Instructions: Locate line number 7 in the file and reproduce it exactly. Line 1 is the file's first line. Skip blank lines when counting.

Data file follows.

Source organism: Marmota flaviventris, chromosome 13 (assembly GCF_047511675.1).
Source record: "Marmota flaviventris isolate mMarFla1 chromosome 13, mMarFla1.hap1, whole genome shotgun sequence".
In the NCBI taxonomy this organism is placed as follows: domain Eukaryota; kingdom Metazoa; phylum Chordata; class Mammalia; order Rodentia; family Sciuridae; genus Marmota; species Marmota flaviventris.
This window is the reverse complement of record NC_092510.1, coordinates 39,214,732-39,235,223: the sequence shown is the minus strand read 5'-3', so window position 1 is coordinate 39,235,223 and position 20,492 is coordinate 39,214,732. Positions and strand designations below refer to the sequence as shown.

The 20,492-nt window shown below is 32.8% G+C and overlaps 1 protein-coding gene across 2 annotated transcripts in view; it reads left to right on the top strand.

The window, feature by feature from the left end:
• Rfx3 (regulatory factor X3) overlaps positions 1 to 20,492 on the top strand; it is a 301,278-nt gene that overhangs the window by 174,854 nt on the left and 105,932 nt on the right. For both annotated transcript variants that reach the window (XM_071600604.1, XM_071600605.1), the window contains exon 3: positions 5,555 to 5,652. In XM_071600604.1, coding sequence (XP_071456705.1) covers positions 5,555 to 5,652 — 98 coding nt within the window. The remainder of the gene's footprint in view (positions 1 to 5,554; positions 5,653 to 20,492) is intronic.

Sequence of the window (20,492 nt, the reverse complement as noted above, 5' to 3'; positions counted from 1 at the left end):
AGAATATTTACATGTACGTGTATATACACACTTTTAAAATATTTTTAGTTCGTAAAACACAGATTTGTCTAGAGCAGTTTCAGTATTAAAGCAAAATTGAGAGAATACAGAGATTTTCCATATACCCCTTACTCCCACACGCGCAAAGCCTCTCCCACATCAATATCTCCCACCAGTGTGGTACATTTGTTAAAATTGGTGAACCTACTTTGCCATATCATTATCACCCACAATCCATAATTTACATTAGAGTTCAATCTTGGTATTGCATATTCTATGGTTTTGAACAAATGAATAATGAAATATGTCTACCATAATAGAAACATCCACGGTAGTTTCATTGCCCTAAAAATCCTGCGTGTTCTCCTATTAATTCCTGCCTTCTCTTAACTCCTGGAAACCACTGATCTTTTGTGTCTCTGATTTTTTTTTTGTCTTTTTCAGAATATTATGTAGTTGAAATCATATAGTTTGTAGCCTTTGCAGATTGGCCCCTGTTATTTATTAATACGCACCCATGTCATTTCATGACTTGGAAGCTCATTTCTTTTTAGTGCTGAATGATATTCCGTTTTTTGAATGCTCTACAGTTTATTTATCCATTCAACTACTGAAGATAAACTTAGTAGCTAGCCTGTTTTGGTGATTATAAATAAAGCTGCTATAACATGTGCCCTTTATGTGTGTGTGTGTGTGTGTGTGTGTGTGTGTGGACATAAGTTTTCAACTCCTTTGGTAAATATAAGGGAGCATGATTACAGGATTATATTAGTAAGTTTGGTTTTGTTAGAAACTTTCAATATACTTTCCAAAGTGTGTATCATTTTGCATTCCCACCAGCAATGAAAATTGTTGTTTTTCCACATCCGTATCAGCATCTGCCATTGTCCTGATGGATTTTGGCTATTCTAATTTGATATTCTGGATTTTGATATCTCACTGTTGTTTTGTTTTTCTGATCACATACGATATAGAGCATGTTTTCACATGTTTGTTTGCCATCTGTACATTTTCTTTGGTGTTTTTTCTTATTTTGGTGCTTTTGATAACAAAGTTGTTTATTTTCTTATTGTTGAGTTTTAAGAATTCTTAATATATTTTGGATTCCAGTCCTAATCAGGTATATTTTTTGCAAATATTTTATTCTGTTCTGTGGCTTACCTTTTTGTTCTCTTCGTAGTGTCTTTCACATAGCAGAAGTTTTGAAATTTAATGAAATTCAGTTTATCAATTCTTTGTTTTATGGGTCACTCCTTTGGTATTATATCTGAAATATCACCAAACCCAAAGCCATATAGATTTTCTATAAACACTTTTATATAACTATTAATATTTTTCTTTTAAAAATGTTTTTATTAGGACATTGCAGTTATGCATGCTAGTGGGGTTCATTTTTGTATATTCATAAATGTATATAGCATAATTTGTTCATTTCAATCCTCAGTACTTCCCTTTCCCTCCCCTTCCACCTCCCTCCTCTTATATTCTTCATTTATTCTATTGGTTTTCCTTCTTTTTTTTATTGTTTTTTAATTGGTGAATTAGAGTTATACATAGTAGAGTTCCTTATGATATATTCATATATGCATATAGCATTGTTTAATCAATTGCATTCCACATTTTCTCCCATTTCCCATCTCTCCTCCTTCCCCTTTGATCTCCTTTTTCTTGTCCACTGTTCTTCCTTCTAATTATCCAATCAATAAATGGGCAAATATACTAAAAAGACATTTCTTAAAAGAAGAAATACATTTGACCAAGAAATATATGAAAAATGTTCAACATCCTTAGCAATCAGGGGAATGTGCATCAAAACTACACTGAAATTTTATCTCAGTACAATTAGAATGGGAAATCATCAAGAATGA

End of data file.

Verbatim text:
• Rfx3 (regulatory factor X3) overlaps positions 1 to 20,492 on the top strand; it is a 301,278-nt gene that overhangs the window by 174,854 nt on the left and 105,932 nt on the right. For both annotated transcript variants that reach the window (XM_071600604.1, XM_071600605.1), the window contains exon 3: positions 5,555 to 5,652. In XM_071600604.1, coding sequence (XP_071456705.1) covers positions 5,555 to 5,652 — 98 coding nt within the window. The remainder of the gene's footprint in view (positions 1 to 5,554; positions 5,653 to 20,492) is intronic.